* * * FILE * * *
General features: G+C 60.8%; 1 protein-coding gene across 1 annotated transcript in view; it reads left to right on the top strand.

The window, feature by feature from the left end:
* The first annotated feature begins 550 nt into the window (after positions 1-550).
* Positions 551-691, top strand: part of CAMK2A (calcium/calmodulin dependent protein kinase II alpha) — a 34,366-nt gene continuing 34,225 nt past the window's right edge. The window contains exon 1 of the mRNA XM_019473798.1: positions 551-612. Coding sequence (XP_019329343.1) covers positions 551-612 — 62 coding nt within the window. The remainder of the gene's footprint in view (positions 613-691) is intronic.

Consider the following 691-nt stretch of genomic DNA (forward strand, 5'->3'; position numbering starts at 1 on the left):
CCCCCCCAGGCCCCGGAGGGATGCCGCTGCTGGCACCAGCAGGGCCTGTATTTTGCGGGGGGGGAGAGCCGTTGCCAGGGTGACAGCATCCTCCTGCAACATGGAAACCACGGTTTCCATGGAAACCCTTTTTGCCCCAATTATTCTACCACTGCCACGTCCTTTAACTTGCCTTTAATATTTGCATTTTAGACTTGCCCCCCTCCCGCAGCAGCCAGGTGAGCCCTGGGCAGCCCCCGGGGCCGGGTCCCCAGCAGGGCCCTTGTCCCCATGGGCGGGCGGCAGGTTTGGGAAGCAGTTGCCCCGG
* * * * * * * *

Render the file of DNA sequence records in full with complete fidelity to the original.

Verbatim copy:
General features: G+C 60.8%; 1 protein-coding gene across 1 annotated transcript in view; it reads left to right on the top strand.

The window, feature by feature from the left end:
* The first annotated feature begins 550 nt into the window (after positions 1-550).
* Positions 551-691, top strand: part of CAMK2A (calcium/calmodulin dependent protein kinase II alpha) — a 34,366-nt gene continuing 34,225 nt past the window's right edge. The window contains exon 1 of the mRNA XM_019473798.1: positions 551-612. Coding sequence (XP_019329343.1) covers positions 551-612 — 62 coding nt within the window. The remainder of the gene's footprint in view (positions 613-691) is intronic.

Consider the following 691-nt stretch of genomic DNA (forward strand, 5'->3'; position numbering starts at 1 on the left):
CCCCCCCAGGCCCCGGAGGGATGCCGCTGCTGGCACCAGCAGGGCCTGTATTTTGCGGGGGGGGAGAGCCGTTGCCAGGGTGACAGCATCCTCCTGCAACATGGAAACCACGGTTTCCATGGAAACCCTTTTTGCCCCAATTATTCTACCACTGCCACGTCCTTTAACTTGCCTTTAATATTTGCATTTTAGACTTGCCCCCCTCCCGCAGCAGCCAGGTGAGCCCTGGGCAGCCCCCGGGGCCGGGTCCCCAGCAGGGCCCTTGTCCCCATGGGCGGGCGGCAGGTTTGGGAAGCAGTTGCCCCGG